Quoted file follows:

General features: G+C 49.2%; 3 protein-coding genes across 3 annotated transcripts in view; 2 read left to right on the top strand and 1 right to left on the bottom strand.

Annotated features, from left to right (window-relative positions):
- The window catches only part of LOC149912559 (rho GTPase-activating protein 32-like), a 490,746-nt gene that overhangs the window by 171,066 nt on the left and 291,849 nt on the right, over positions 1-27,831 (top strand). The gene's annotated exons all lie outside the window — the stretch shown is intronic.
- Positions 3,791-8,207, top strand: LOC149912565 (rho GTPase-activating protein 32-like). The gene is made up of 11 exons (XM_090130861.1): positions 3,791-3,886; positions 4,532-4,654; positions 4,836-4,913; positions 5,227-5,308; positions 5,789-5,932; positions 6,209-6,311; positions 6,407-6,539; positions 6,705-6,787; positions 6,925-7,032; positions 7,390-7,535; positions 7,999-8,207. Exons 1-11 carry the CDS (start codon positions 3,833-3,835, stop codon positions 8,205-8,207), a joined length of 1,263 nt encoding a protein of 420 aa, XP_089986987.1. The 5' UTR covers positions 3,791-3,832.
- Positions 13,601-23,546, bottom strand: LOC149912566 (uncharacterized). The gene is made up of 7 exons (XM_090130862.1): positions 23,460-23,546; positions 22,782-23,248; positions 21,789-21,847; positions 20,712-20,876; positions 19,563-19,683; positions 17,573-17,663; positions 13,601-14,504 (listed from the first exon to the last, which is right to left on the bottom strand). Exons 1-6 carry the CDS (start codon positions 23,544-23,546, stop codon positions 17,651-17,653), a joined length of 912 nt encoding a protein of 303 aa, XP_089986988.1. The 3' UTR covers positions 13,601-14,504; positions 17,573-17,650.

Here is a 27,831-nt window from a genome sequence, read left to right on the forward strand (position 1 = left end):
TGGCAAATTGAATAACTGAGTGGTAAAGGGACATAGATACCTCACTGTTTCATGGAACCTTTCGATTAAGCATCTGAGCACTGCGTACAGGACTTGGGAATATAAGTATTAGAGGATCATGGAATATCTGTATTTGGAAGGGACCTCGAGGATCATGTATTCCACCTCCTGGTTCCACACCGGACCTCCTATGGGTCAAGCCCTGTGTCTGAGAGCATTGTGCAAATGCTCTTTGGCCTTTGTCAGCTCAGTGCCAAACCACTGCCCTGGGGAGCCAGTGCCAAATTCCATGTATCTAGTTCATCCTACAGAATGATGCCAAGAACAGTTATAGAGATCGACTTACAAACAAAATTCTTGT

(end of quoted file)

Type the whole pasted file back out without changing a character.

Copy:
General features: G+C 49.2%; 3 protein-coding genes across 3 annotated transcripts in view; 2 read left to right on the top strand and 1 right to left on the bottom strand.

Annotated features, from left to right (window-relative positions):
- The window catches only part of LOC149912559 (rho GTPase-activating protein 32-like), a 490,746-nt gene that overhangs the window by 171,066 nt on the left and 291,849 nt on the right, over positions 1-27,831 (top strand). The gene's annotated exons all lie outside the window — the stretch shown is intronic.
- Positions 3,791-8,207, top strand: LOC149912565 (rho GTPase-activating protein 32-like). The gene is made up of 11 exons (XM_090130861.1): positions 3,791-3,886; positions 4,532-4,654; positions 4,836-4,913; positions 5,227-5,308; positions 5,789-5,932; positions 6,209-6,311; positions 6,407-6,539; positions 6,705-6,787; positions 6,925-7,032; positions 7,390-7,535; positions 7,999-8,207. Exons 1-11 carry the CDS (start codon positions 3,833-3,835, stop codon positions 8,205-8,207), a joined length of 1,263 nt encoding a protein of 420 aa, XP_089986987.1. The 5' UTR covers positions 3,791-3,832.
- Positions 13,601-23,546, bottom strand: LOC149912566 (uncharacterized). The gene is made up of 7 exons (XM_090130862.1): positions 23,460-23,546; positions 22,782-23,248; positions 21,789-21,847; positions 20,712-20,876; positions 19,563-19,683; positions 17,573-17,663; positions 13,601-14,504 (listed from the first exon to the last, which is right to left on the bottom strand). Exons 1-6 carry the CDS (start codon positions 23,544-23,546, stop codon positions 17,651-17,653), a joined length of 912 nt encoding a protein of 303 aa, XP_089986988.1. The 3' UTR covers positions 13,601-14,504; positions 17,573-17,650.

Here is a 27,831-nt window from a genome sequence, read left to right on the forward strand (position 1 = left end):
TGGCAAATTGAATAACTGAGTGGTAAAGGGACATAGATACCTCACTGTTTCATGGAACCTTTCGATTAAGCATCTGAGCACTGCGTACAGGACTTGGGAATATAAGTATTAGAGGATCATGGAATATCTGTATTTGGAAGGGACCTCGAGGATCATGTATTCCACCTCCTGGTTCCACACCGGACCTCCTATGGGTCAAGCCCTGTGTCTGAGAGCATTGTGCAAATGCTCTTTGGCCTTTGTCAGCTCAGTGCCAAACCACTGCCCTGGGGAGCCAGTGCCAAATTCCATGTATCTAGTTCATCCTACAGAATGATGCCAAGAACAGTTATAGAGATCGACTTACAAACAAAATTCTTGT